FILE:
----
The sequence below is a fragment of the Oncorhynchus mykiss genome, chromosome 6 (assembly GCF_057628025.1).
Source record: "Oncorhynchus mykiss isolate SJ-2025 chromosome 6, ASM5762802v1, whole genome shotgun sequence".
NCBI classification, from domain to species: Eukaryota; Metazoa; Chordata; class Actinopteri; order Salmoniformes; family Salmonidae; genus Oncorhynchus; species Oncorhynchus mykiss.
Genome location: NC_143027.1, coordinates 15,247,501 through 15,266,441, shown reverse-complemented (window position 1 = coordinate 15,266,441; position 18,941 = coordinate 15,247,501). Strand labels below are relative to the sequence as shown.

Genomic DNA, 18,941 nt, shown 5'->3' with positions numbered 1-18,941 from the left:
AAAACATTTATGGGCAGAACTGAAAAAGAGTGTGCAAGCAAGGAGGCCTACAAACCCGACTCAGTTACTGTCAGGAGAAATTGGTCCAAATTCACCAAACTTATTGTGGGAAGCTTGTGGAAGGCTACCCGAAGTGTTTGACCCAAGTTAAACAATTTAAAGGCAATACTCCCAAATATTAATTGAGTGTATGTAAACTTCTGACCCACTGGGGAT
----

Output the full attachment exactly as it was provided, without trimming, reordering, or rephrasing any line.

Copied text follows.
The sequence below is a fragment of the Oncorhynchus mykiss genome, chromosome 6 (assembly GCF_057628025.1).
Source record: "Oncorhynchus mykiss isolate SJ-2025 chromosome 6, ASM5762802v1, whole genome shotgun sequence".
NCBI classification, from domain to species: Eukaryota; Metazoa; Chordata; class Actinopteri; order Salmoniformes; family Salmonidae; genus Oncorhynchus; species Oncorhynchus mykiss.
Genome location: NC_143027.1, coordinates 15,247,501 through 15,266,441, shown reverse-complemented (window position 1 = coordinate 15,266,441; position 18,941 = coordinate 15,247,501). Strand labels below are relative to the sequence as shown.

Genomic DNA, 18,941 nt, shown 5'->3' with positions numbered 1-18,941 from the left:
AAAACATTTATGGGCAGAACTGAAAAAGAGTGTGCAAGCAAGGAGGCCTACAAACCCGACTCAGTTACTGTCAGGAGAAATTGGTCCAAATTCACCAAACTTATTGTGGGAAGCTTGTGGAAGGCTACCCGAAGTGTTTGACCCAAGTTAAACAATTTAAAGGCAATACTCCCAAATATTAATTGAGTGTATGTAAACTTCTGACCCACTGGGGAT